This section is from the book "The Botanical Magazine; Or, Flower-Garden Displayed", by William Curtis. Also available from Amazon: The Botanical Magazine; or, Flower-Garden Displayed, Volume I.
Anemone Hepatica. Hepatica, or Noble Liverwort.
Calyx nullus. Petala 6. 9. Semina plura.
ANEMONE Hepatica foliis trilobis integerrimis. Lin. Syst. Vegetab. p. 424. Sp. Pl. p. 758. Fl. Suec. n. 480.
TRIFOLIUM hepaticum flore simplici et pleno. Bauh. Pin. 339.
Red Hepatica or noble Liverwort. Park. Parad. p. 226.
Dillenius, Miller, and some other authors, make a distinct genus of the Hepatica: Linnaeus unites it with the Anemone, observing, that though it differs from the Anemone in having a calyx, yet that calyx is at some distance from the flower, and partakes more of the Nature of an Involucrum, which is not uncommon to the Anemonies.
The Hepaticas, as Parkinson observes, flower soon after the winter Hellebore, "and making their pride appear in winter, are the more welcome early guests."
It is found wild in its single state, with red, blue, and white flowers, in the woods and shady mountains of Sweden, Germany, and Italy; the red variety with double flowers is the one most commonly cultivated in our gardens; the double blue is also not unfrequent; the single white is less common; and the double white Miller never saw, yet admits that it may exist spontaneously, or be produced from seed: Parkinson mentions a white variety with red threads or stamina.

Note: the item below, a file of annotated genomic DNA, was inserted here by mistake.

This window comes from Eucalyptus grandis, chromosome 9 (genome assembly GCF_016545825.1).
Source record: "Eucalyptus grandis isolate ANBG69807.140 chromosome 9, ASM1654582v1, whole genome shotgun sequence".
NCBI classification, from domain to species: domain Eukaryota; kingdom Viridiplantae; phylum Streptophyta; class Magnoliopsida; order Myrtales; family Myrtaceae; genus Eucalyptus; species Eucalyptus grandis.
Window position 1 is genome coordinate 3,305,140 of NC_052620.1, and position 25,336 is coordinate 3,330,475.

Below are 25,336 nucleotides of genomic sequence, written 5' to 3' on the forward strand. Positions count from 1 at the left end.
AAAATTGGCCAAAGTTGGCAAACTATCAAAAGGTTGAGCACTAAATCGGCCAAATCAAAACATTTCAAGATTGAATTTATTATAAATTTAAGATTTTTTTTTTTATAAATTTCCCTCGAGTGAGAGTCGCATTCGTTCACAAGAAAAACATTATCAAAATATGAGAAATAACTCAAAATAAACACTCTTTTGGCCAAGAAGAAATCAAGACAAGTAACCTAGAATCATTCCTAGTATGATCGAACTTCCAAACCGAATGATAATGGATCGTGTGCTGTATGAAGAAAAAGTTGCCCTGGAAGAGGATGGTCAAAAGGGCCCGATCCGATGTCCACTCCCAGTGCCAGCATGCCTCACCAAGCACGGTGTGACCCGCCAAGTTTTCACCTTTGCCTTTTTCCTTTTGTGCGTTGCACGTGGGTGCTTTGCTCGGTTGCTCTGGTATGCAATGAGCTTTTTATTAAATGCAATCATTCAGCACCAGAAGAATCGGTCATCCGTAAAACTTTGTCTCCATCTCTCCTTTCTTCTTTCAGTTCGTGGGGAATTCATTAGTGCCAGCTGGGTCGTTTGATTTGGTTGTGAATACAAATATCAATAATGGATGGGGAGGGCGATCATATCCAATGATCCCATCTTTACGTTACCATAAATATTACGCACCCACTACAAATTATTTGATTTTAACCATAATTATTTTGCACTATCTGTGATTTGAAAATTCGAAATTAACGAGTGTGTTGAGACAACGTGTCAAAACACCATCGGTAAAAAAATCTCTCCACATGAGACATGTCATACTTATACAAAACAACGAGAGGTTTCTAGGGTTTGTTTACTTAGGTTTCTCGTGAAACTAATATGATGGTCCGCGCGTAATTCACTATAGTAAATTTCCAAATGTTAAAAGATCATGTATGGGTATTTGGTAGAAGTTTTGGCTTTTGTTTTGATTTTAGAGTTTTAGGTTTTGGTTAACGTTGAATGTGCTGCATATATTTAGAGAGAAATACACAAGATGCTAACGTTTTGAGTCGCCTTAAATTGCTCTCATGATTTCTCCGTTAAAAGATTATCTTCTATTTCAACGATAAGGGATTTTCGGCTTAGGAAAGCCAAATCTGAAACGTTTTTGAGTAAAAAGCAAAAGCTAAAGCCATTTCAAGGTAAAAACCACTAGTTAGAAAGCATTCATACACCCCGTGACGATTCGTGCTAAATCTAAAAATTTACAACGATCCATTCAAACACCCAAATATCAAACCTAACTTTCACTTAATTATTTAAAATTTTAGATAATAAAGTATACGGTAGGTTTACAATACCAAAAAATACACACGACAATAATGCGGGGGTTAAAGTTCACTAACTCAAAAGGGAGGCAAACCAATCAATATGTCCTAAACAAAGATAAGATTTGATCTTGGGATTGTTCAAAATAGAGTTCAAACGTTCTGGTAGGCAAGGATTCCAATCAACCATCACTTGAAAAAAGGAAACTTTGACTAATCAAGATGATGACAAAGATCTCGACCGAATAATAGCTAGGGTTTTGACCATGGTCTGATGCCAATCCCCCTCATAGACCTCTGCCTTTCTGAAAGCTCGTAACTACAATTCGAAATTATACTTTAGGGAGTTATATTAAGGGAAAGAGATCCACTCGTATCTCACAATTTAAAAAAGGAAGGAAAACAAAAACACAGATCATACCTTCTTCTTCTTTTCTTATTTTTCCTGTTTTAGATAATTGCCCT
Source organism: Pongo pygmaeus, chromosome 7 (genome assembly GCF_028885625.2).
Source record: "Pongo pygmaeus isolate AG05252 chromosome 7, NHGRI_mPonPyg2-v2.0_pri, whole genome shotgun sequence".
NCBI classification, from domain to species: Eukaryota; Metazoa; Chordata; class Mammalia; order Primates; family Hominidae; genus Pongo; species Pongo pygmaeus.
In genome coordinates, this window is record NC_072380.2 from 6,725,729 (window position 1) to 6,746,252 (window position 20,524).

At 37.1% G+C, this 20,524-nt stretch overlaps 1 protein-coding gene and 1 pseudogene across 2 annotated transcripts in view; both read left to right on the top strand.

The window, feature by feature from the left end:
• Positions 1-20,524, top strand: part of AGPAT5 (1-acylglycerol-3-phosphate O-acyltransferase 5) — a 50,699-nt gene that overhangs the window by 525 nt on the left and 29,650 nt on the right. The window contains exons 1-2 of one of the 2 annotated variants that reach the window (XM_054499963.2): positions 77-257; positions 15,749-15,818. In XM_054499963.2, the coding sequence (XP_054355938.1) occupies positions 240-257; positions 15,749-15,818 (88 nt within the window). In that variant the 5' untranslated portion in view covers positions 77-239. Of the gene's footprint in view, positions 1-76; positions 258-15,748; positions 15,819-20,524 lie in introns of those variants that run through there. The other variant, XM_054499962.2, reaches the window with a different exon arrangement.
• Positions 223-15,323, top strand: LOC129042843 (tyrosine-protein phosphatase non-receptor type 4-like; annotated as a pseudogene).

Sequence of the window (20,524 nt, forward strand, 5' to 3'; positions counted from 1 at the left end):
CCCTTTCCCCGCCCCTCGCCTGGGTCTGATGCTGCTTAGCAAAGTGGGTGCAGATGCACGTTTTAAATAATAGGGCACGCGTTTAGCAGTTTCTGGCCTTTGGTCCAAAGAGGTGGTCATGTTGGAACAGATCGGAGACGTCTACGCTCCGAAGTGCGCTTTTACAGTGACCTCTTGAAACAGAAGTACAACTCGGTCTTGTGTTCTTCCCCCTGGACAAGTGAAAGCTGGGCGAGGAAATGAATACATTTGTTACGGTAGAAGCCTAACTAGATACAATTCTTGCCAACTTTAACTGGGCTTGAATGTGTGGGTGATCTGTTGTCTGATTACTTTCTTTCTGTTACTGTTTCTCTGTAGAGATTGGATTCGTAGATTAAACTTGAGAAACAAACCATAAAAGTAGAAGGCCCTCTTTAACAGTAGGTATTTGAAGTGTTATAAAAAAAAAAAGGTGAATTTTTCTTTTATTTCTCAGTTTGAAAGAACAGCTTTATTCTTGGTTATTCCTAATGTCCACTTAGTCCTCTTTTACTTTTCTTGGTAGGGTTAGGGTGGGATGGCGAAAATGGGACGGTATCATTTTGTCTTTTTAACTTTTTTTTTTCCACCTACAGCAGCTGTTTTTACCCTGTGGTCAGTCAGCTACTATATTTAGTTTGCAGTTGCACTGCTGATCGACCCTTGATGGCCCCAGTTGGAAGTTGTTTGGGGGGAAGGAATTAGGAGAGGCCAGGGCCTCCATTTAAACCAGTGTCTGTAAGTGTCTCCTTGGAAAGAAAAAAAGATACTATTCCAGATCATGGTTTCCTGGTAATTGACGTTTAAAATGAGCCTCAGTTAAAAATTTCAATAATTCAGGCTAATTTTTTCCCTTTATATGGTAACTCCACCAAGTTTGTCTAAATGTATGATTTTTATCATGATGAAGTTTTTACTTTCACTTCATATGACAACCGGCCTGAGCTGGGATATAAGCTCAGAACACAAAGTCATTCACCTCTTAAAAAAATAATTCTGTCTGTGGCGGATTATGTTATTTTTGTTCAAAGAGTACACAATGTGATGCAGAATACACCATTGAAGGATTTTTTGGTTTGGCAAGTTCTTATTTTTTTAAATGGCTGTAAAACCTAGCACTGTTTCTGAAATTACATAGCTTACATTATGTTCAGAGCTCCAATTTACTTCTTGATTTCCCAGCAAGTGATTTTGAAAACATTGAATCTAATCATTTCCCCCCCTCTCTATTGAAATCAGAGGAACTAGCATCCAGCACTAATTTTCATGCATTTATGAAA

According to Miller, this plant delights in a loamy soil, and in an eastern position where it may have only the morning sun: the single sorts are easily raised from seed; the double, increased by parting the roots, which ought to be done in March when they are in bloom; they should not be divided into very small heads: these plants, if often removed and parted, are apt to die, but left undisturbed for many years, they will thrive exceedingly, and become very large roots.